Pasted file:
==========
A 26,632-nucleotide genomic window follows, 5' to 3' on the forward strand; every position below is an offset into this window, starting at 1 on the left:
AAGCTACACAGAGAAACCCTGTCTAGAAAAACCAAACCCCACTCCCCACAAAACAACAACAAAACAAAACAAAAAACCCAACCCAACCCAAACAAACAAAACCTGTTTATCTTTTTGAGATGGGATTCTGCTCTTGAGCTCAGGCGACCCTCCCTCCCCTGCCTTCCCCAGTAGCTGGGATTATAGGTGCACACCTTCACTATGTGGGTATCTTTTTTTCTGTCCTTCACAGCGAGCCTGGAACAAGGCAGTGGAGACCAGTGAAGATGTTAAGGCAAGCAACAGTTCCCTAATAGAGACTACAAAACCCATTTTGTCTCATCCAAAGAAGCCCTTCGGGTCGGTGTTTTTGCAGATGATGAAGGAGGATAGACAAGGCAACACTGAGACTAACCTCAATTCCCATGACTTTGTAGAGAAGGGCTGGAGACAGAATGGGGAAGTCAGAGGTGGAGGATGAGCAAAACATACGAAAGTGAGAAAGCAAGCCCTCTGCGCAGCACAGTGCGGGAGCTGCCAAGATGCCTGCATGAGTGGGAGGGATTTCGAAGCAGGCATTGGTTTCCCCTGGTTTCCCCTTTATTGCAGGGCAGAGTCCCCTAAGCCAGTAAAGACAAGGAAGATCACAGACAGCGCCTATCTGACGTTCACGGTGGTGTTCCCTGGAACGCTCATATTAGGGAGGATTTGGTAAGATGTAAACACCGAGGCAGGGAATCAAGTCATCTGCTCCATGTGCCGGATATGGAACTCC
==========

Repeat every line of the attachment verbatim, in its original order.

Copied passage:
A 26,632-nucleotide genomic window follows, 5' to 3' on the forward strand; every position below is an offset into this window, starting at 1 on the left:
AAGCTACACAGAGAAACCCTGTCTAGAAAAACCAAACCCCACTCCCCACAAAACAACAACAAAACAAAACAAAAAACCCAACCCAACCCAAACAAACAAAACCTGTTTATCTTTTTGAGATGGGATTCTGCTCTTGAGCTCAGGCGACCCTCCCTCCCCTGCCTTCCCCAGTAGCTGGGATTATAGGTGCACACCTTCACTATGTGGGTATCTTTTTTTCTGTCCTTCACAGCGAGCCTGGAACAAGGCAGTGGAGACCAGTGAAGATGTTAAGGCAAGCAACAGTTCCCTAATAGAGACTACAAAACCCATTTTGTCTCATCCAAAGAAGCCCTTCGGGTCGGTGTTTTTGCAGATGATGAAGGAGGATAGACAAGGCAACACTGAGACTAACCTCAATTCCCATGACTTTGTAGAGAAGGGCTGGAGACAGAATGGGGAAGTCAGAGGTGGAGGATGAGCAAAACATACGAAAGTGAGAAAGCAAGCCCTCTGCGCAGCACAGTGCGGGAGCTGCCAAGATGCCTGCATGAGTGGGAGGGATTTCGAAGCAGGCATTGGTTTCCCCTGGTTTCCCCTTTATTGCAGGGCAGAGTCCCCTAAGCCAGTAAAGACAAGGAAGATCACAGACAGCGCCTATCTGACGTTCACGGTGGTGTTCCCTGGAACGCTCATATTAGGGAGGATTTGGTAAGATGTAAACACCGAGGCAGGGAATCAAGTCATCTGCTCCATGTGCCGGATATGGAACTCC